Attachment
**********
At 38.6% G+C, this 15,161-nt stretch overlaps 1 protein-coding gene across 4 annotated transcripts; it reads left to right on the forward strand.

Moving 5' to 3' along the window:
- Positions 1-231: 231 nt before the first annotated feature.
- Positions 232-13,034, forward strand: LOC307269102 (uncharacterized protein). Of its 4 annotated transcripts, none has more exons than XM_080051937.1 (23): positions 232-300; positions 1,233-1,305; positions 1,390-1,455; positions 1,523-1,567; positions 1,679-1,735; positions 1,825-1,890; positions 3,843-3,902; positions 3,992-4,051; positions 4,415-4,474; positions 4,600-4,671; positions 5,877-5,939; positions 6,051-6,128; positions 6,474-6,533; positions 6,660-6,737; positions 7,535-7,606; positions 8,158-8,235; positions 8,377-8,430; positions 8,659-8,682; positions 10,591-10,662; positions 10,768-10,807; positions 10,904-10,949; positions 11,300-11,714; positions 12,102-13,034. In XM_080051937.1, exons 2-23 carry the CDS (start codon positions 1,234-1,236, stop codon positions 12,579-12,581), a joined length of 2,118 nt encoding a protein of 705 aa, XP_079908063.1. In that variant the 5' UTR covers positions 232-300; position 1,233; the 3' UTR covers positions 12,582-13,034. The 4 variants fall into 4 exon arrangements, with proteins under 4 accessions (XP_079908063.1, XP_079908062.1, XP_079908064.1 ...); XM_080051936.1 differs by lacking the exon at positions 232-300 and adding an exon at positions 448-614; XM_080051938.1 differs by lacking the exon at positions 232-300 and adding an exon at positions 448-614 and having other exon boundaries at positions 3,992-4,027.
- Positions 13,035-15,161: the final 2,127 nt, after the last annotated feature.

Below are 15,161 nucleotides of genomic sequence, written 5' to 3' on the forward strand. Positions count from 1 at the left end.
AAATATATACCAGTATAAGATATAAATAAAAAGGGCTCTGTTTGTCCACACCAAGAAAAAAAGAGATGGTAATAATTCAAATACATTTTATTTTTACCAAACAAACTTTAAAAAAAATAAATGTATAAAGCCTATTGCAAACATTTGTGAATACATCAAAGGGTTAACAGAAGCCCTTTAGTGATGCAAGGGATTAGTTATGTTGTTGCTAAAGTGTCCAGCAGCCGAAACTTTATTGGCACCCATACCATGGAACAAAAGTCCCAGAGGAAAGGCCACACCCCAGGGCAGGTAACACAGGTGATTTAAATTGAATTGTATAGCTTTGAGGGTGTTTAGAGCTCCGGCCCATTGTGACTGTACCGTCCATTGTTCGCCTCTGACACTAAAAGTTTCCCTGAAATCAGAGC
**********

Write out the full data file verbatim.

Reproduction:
At 38.6% G+C, this 15,161-nt stretch overlaps 1 protein-coding gene across 4 annotated transcripts; it reads left to right on the forward strand.

Moving 5' to 3' along the window:
- Positions 1-231: 231 nt before the first annotated feature.
- Positions 232-13,034, forward strand: LOC307269102 (uncharacterized protein). Of its 4 annotated transcripts, none has more exons than XM_080051937.1 (23): positions 232-300; positions 1,233-1,305; positions 1,390-1,455; positions 1,523-1,567; positions 1,679-1,735; positions 1,825-1,890; positions 3,843-3,902; positions 3,992-4,051; positions 4,415-4,474; positions 4,600-4,671; positions 5,877-5,939; positions 6,051-6,128; positions 6,474-6,533; positions 6,660-6,737; positions 7,535-7,606; positions 8,158-8,235; positions 8,377-8,430; positions 8,659-8,682; positions 10,591-10,662; positions 10,768-10,807; positions 10,904-10,949; positions 11,300-11,714; positions 12,102-13,034. In XM_080051937.1, exons 2-23 carry the CDS (start codon positions 1,234-1,236, stop codon positions 12,579-12,581), a joined length of 2,118 nt encoding a protein of 705 aa, XP_079908063.1. In that variant the 5' UTR covers positions 232-300; position 1,233; the 3' UTR covers positions 12,582-13,034. The 4 variants fall into 4 exon arrangements, with proteins under 4 accessions (XP_079908063.1, XP_079908062.1, XP_079908064.1 ...); XM_080051936.1 differs by lacking the exon at positions 232-300 and adding an exon at positions 448-614; XM_080051938.1 differs by lacking the exon at positions 232-300 and adding an exon at positions 448-614 and having other exon boundaries at positions 3,992-4,027.
- Positions 13,035-15,161: the final 2,127 nt, after the last annotated feature.

Below are 15,161 nucleotides of genomic sequence, written 5' to 3' on the forward strand. Positions count from 1 at the left end.
AAATATATACCAGTATAAGATATAAATAAAAAGGGCTCTGTTTGTCCACACCAAGAAAAAAAGAGATGGTAATAATTCAAATACATTTTATTTTTACCAAACAAACTTTAAAAAAAATAAATGTATAAAGCCTATTGCAAACATTTGTGAATACATCAAAGGGTTAACAGAAGCCCTTTAGTGATGCAAGGGATTAGTTATGTTGTTGCTAAAGTGTCCAGCAGCCGAAACTTTATTGGCACCCATACCATGGAACAAAAGTCCCAGAGGAAAGGCCACACCCCAGGGCAGGTAACACAGGTGATTTAAATTGAATTGTATAGCTTTGAGGGTGTTTAGAGCTCCGGCCCATTGTGACTGTACCGTCCATTGTTCGCCTCTGACACTAAAAGTTTCCCTGAAATCAGAGC